An electric utility sector increasingly dependent on natural gas generation is pushing up household expenses for consumers. The price of natural gas averaged $4 per unit last year, but that has risen to more than $7 per unit this year, according to thefederal Energy Information Administration. Those fuel costs are passed directly on to Oklahoma utility consumers. That’s in addition to billions incustomer charges from the high price of natural gas during the winter storm of early 2021.
Stitt remains frustrated with the Legislature, andparticularly the Senate, for not passing tax cuts or inflation relief this year. He blames President Joe Biden and Democrats in Washington for inflation, aglobal macroeconomic factor affecting numerous countries with all stripes of political parties in power. Rising energy costs and pandemic-related supply chain issues are increasing the risks of a global recession.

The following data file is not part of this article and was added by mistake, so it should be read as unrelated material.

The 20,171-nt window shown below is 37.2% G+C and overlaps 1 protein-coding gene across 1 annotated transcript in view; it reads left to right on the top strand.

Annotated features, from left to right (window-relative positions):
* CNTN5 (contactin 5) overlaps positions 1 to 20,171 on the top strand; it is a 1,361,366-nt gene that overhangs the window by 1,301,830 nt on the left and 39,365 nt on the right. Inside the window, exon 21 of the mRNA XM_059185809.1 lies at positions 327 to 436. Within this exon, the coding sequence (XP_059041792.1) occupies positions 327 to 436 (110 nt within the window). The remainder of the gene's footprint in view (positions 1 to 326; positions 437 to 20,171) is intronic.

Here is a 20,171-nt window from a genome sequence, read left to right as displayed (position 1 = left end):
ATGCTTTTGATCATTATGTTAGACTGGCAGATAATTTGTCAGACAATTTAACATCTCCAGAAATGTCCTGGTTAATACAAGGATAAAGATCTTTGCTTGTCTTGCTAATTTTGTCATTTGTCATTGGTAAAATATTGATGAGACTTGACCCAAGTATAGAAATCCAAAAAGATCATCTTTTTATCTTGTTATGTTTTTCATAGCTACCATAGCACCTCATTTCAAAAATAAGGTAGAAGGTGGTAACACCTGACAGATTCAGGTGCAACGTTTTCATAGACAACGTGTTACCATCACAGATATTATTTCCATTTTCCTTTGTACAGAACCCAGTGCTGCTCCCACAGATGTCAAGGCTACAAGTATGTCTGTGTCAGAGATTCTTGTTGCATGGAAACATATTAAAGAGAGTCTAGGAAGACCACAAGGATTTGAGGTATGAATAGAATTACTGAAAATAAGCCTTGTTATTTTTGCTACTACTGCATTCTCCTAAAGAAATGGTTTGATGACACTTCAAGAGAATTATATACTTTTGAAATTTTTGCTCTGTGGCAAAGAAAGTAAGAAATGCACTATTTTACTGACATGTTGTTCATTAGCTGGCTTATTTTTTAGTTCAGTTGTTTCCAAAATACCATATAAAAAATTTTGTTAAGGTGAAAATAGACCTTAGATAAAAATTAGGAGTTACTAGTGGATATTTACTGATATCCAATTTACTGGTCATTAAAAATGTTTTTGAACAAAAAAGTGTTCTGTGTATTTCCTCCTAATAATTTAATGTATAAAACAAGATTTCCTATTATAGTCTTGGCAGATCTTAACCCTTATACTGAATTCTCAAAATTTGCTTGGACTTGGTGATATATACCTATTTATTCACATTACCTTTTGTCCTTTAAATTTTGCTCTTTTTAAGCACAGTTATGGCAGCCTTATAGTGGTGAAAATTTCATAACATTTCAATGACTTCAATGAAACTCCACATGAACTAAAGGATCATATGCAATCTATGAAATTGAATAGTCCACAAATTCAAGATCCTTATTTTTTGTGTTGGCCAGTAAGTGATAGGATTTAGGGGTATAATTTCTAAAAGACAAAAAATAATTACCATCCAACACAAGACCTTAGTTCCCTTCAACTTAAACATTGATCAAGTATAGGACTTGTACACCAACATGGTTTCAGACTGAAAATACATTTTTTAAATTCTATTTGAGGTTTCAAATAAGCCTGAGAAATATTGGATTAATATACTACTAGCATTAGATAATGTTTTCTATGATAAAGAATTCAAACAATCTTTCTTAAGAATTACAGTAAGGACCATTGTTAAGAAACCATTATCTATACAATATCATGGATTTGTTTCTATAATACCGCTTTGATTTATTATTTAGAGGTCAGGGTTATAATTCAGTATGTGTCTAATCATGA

Stitt said he’s proud of his record and relishes shaking things up. In his first term, he’s picked high-profile fights with several tribes over gaming compacts and the fallout from the U.S. Supreme Court’sMcGirt decision that ruled tribal reservations were still in effect in Oklahoma for major crimes. He also drew the ire of medical groups over mask mandates in the first year of the coronavirus pandemic and frequently criticized Tulsa public school leaders over their decision to keep schools closed for public health reasons.